Prince Lasha's Inside-Outside Story
One of the main festivals I did was "Prince Meets The Shaw, and that was Last Train to Yugoslavia. I did "Nuttin' Out Jones, "Oriental Flower by McCoy Tyner, "Music Matador, "Church House Blues by myself, "You Stepped Out of a Dream, "The Gypsy, "What's New, "Last Trane to Yugoslavia, and "Two Colors of Bird. I had Walter Smuggles on bass, Robert De Jarno on piano, Woody Shaw trumpet, my son Prince Lasha on drums and myself on alto and baritone sax. This was in Novosard, Yugoslavia. There was an article called "Seeing Coltrane and Dolphy Prince Lasha and the Firebirds about it.
AAJ: Do you think you were more familiar to European audiences at that time than you were with American audiences?
PL: Yes, yes, and even now. This country is built on political lines, and they have yet to find the classical music of America and appreciate it. But there are a lot of young people now who are coming out to find this music. Some of them were there when I was performing with the saxophone choir at the Blue Note. We had this young man James Carter who had some following, and I had a followingthey holler your name out at the club, you know? I signed all the records and CDs, and that told me something about the youth, who are trying to embrace this workit's very important that they do.
AAJ: I'll jump back a little, but going back to your experience in Texas, how well was the music that you and Ornette were playing received by your peers? I know Ornette had some difficulties with public reception, but did you encounter anything like that?
PL: I was with the alto player Buster Smith, and I think we moved on another level. Ornette was on a different, lower level of the blues than we were. He was with Pee Wee Crayton, and Harold Land was with Joe Liggens and I was with Jimmy Liggens, so we were on a different level. I didn't have to go through that. In the high school band, I was playing alto, Ornette was playing tenor, and his brother James Jordan was playing tenor. The band director came to me after about a year and said "I'm gonna move you up on the other line and you can play the alto clarinet part on your alto because you read so well. Ornette moved up to first chair, and I moved up to playing the alto clarinet parts on my alto saxophone. In later years I found out that I can really read! Now, I'm getting ready to deal with this saxophone choir, and Odean Pope sent me out the music to memorize and I did that already.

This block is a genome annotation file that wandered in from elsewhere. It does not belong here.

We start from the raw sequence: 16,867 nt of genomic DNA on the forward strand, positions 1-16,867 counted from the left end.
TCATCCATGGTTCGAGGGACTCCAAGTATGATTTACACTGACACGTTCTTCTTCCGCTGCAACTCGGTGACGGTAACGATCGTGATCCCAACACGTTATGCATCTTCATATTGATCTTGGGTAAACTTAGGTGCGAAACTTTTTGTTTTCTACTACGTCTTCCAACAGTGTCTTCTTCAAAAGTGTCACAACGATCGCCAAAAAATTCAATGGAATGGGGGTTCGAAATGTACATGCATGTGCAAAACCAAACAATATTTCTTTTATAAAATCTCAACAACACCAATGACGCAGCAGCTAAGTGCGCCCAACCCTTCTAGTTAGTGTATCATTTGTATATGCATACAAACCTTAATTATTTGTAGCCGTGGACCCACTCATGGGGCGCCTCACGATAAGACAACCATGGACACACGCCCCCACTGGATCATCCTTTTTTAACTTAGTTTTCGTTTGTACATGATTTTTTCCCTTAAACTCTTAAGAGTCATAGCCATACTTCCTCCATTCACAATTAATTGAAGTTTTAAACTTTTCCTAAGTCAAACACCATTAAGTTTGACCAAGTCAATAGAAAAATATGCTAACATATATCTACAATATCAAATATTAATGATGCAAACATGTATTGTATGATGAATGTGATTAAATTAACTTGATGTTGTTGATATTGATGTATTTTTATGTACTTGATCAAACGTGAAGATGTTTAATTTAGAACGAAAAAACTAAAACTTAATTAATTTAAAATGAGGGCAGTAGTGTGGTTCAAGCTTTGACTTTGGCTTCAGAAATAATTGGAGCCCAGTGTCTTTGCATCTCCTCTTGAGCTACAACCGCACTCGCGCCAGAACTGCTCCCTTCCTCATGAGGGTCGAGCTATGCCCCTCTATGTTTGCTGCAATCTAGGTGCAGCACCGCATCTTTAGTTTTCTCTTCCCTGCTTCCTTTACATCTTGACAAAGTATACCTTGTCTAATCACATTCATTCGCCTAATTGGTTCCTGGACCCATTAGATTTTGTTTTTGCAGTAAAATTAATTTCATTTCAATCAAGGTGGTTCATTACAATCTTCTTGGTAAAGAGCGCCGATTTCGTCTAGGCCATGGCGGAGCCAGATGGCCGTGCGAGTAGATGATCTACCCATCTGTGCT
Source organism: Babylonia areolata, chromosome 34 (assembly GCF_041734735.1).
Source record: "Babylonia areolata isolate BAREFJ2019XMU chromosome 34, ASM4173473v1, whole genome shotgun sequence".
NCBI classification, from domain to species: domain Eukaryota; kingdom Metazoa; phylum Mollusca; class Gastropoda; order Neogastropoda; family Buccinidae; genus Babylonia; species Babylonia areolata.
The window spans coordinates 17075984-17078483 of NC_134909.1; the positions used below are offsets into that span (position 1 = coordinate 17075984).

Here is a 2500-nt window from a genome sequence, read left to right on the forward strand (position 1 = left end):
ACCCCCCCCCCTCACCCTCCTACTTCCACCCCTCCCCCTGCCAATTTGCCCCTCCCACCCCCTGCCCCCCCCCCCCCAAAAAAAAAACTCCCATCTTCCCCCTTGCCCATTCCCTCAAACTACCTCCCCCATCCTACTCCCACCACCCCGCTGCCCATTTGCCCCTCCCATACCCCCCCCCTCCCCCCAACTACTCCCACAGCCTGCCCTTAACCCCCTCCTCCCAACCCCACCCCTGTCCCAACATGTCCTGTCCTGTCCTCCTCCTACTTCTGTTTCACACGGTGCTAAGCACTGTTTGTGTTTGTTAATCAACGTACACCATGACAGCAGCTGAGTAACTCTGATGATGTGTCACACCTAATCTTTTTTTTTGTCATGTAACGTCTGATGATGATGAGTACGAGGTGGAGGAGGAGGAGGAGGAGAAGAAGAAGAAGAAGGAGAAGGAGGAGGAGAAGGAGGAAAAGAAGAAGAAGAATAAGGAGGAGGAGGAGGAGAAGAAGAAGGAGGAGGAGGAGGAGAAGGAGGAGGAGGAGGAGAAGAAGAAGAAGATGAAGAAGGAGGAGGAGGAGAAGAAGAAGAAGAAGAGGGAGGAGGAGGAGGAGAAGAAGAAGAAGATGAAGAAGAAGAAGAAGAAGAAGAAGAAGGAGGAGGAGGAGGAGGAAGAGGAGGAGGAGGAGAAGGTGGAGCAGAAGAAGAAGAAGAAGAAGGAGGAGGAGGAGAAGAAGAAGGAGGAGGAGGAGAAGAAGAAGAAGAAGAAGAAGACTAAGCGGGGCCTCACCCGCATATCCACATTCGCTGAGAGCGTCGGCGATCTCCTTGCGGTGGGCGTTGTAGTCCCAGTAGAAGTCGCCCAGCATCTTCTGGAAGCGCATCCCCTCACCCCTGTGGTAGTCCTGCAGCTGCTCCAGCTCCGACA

AAJ: As far as the group with Simmons, how did that dissolve? What were the circumstances for your not working together anymore?
PL: Lack of being able to participate in work. I just got a few gigs at the time, one at Shelly's Manne-Hole and here and there, and it just wasn't enough to keep us doing what we needed to do. He left New York before I did, and joined his wife Barbara [Donald, trumpeter in Simmons' own group] and recorded with her and Cecil McBee. I was traveling with Rollins and 'Trane all over the world. I introduced Simmons to Rollins one day; I was walking down 2nd Avenue going to Clifford Jordan's rehearsal hall, and I looked across the street and saw this dude looking and pointing at me, and it was Sonny Rollins with his horn! We all went over to Clifford's rehearsing spot, and that's the way Sonny Simmons met Sonny Rollins. One person came down to where we rehearsed and said, rather than that the music was too loud, that it was too fast!
AAJ: What happened next, after the California jazz festivals [released on record by Lasha's Birdseye imprint]?
PL: What happened with the Monterey festival was that Duke Ellington was hosting the stage and John Lewis wanted me to play there. I think he wanted Coleman to play there too, when Coleman made his debut. He told Jimmy Lyons about me [Monterey Jazz Festival artistic director], and so I played there. The most ironic thing about that was that I finished my set and was walking backstage, down the grass, and this guy keeps hollering "hey, wait a minute, hey! and just keeps on hollering, and so I asked Simmons "who is this guy? He looked and said "I think... I think it's... Sonny Stitt! Stitt said "let me ask you this. How long you had this group together? I said "about seven or eight years. He said "I thought so and turned around and went back. That Monterey session is one I really love, because that's the one that Down Beat said I played on with an Eastern flavor.
AAJ: What have you done since the '70s and '80s?